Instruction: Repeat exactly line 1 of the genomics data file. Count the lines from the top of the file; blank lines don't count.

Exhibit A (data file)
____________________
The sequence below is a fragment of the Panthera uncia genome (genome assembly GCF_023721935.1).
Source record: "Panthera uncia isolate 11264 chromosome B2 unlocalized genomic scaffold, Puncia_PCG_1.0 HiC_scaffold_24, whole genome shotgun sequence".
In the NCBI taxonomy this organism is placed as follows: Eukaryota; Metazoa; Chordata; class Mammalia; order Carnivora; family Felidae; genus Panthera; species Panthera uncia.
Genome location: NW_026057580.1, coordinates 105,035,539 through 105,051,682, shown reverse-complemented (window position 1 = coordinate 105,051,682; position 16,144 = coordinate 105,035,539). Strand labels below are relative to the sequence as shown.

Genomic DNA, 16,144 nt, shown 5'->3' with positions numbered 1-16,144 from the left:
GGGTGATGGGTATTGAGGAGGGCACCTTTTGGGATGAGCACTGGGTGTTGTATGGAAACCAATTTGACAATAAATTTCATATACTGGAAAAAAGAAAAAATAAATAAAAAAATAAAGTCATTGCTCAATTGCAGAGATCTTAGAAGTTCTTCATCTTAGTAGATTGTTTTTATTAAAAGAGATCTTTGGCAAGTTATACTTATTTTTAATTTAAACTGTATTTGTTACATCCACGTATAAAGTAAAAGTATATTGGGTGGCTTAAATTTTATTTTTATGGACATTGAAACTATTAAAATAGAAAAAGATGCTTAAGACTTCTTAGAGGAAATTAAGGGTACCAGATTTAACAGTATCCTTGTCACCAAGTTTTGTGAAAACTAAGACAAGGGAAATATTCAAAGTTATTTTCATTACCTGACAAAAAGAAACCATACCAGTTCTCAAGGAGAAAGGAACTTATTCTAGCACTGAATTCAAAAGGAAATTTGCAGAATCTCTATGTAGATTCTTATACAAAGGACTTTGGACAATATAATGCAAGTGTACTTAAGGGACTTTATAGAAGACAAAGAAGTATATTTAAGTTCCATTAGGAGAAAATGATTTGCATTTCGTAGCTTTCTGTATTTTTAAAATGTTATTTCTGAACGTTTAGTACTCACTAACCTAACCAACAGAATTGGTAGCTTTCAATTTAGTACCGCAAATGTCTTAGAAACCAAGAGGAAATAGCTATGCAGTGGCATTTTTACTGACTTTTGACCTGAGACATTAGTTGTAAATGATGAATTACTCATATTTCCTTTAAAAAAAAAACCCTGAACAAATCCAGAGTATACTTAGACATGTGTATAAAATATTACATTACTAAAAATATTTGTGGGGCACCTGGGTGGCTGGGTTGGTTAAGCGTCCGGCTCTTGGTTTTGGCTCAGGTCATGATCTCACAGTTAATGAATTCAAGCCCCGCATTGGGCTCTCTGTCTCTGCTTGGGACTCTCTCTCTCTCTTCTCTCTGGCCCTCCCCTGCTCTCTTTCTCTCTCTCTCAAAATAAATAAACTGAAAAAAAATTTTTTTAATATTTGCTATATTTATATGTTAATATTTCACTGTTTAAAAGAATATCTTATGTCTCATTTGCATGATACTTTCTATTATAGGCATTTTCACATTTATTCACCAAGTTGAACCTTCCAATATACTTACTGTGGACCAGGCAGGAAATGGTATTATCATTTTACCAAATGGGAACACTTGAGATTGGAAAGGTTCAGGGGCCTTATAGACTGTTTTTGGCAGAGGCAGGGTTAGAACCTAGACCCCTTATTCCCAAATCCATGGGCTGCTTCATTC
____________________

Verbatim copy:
The sequence below is a fragment of the Panthera uncia genome (genome assembly GCF_023721935.1).